On January 21, 2010, a judge in the U.S. District Court for the Northern District of Illinois granted a preliminary injunction to stop a reinsurance arbitration from proceeding because one of the partyappointed arbitrators was not “disinterested” as required by the relevant arbitration clause. Trustmark Insurance Co. v. John Hancock Life Insurance Co., No. 09 C 3959 (N.D. IL, Jan. 21, 2010). There was no allegation that the arbitrator had a financial interest in the outcome. Rather, Judge James Zagel found that the arbitrator’s “interest” arose from the fact that he had served as a party-appointed arbitrator in a prior arbitration between the same parties; he had signed a Confidentiality Agreement in that first arbitration and the court found that he breached the Confidentiality Agreement while serving in the second arbitration.


John Hancock Life Insurance Company (“Hancock”) and Trustmark Insurance Company (“Trustmark”) entered into certain contracts in 1997 under which Hancock ceded business to Trustmark. A dispute later developed as to whether the contracts also allowed Hancock to retrocede business to Trustmark.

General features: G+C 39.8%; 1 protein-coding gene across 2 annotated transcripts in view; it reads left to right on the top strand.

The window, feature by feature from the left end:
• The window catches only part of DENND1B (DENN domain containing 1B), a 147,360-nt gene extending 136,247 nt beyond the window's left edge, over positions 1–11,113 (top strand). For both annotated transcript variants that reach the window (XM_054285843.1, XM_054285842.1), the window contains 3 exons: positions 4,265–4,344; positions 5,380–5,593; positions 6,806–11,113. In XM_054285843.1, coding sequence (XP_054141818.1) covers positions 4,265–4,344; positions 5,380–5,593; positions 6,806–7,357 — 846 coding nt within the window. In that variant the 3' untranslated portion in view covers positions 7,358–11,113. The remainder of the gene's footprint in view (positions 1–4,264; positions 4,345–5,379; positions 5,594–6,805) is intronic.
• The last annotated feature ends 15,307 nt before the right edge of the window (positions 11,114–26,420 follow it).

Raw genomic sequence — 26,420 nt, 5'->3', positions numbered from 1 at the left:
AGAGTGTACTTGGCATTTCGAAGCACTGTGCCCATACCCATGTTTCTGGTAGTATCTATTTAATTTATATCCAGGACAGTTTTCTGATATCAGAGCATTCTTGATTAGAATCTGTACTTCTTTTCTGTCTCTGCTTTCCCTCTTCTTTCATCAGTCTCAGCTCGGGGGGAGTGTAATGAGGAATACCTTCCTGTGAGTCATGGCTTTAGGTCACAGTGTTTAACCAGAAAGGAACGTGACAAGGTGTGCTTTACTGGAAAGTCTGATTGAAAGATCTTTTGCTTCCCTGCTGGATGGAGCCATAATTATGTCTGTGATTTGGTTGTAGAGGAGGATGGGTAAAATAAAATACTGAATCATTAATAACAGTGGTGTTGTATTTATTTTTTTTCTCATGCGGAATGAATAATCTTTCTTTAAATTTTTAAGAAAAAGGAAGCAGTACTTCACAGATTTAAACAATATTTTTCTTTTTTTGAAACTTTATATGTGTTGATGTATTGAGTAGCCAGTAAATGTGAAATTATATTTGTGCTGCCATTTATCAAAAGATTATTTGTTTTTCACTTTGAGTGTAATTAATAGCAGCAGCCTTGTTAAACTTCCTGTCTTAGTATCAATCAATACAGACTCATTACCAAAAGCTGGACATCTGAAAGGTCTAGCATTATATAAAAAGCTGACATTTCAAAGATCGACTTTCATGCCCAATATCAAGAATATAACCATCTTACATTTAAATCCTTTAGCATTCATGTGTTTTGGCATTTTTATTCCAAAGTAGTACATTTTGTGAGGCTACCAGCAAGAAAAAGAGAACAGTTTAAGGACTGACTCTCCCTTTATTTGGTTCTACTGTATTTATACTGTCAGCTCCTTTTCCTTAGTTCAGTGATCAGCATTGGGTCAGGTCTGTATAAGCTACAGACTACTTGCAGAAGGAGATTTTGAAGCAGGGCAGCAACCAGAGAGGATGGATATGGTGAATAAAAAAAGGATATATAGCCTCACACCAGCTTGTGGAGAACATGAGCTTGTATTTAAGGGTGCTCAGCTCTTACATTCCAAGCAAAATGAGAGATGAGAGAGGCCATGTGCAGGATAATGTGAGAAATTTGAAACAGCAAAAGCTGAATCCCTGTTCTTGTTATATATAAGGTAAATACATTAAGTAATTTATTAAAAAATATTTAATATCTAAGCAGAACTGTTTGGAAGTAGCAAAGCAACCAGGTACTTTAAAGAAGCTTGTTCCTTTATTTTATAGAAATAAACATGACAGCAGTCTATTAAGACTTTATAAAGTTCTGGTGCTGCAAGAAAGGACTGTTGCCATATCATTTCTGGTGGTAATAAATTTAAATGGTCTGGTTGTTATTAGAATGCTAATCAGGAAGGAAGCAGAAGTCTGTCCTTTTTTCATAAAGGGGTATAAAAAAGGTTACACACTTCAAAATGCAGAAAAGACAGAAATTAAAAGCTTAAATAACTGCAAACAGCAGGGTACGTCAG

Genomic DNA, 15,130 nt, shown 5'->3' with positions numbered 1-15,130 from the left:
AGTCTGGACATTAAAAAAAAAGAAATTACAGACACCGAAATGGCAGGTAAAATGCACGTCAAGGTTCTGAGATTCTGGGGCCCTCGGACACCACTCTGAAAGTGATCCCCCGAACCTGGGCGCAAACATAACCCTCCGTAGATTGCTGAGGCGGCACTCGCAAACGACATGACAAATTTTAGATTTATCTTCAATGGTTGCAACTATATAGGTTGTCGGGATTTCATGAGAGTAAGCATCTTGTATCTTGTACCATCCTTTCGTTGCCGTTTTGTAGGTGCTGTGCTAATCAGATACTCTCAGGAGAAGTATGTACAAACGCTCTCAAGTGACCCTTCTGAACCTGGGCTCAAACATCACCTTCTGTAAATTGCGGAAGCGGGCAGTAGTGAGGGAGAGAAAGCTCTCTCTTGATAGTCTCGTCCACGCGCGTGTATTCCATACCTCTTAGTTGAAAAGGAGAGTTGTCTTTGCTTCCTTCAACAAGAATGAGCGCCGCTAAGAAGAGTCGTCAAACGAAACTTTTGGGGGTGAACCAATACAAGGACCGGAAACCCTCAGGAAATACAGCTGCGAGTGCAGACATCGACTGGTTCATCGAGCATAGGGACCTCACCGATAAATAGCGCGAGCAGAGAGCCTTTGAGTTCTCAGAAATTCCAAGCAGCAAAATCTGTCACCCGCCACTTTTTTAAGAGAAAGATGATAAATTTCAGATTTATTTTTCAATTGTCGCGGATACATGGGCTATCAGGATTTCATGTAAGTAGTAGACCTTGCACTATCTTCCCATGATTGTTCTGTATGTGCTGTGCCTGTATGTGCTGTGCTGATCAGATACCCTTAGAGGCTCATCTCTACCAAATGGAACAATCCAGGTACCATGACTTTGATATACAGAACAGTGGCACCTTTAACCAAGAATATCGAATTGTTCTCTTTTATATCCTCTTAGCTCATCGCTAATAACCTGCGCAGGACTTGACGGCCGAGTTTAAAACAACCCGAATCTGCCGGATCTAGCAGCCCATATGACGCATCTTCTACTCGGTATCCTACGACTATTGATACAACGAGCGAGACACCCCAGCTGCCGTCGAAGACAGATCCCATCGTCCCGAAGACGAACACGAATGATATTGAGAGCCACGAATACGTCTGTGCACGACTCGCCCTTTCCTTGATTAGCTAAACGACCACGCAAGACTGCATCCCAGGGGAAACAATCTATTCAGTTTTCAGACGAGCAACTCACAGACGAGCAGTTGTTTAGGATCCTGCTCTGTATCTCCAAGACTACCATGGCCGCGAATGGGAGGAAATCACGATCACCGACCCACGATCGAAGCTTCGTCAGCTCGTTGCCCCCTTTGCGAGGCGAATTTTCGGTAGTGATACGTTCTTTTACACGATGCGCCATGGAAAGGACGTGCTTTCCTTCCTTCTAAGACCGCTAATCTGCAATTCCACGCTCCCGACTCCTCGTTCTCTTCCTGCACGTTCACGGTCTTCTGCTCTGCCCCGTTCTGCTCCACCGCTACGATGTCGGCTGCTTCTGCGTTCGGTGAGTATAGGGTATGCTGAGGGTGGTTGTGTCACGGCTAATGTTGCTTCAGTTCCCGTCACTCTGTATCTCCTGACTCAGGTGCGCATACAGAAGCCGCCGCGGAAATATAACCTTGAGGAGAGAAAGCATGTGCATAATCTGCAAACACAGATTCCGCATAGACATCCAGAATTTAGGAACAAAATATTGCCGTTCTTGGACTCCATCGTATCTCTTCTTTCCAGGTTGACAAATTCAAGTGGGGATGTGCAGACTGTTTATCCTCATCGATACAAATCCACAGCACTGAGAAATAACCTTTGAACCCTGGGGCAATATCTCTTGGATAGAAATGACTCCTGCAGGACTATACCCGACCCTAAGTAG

An arbitration was initiated, a three-member panel was selected, and the panel members signed a Confidentiality Agreement at the commencement of the arbitration proceedings. Ultimately the arbitration panel submitted an award in 2004 in favor of Hancock by finding that retrocessional business was included in the contracts. Hancock then sought and obtained a court order confirming the award, and the Confidentiality Agreement, in the U.S. District Court for the Northern District of Illinois.

Hancock subsequently submitted another billing to Trustmark in connection with the 1997 contracts, another dispute developed, and Hancock again initiated arbitration. Since the issues were similar to the prior arbitration, Hancock appointed the same arbitrator that it used in the first arbitration. Trustmark opted to appoint a different arbitrator in the second arbitration, and the umpire was also new.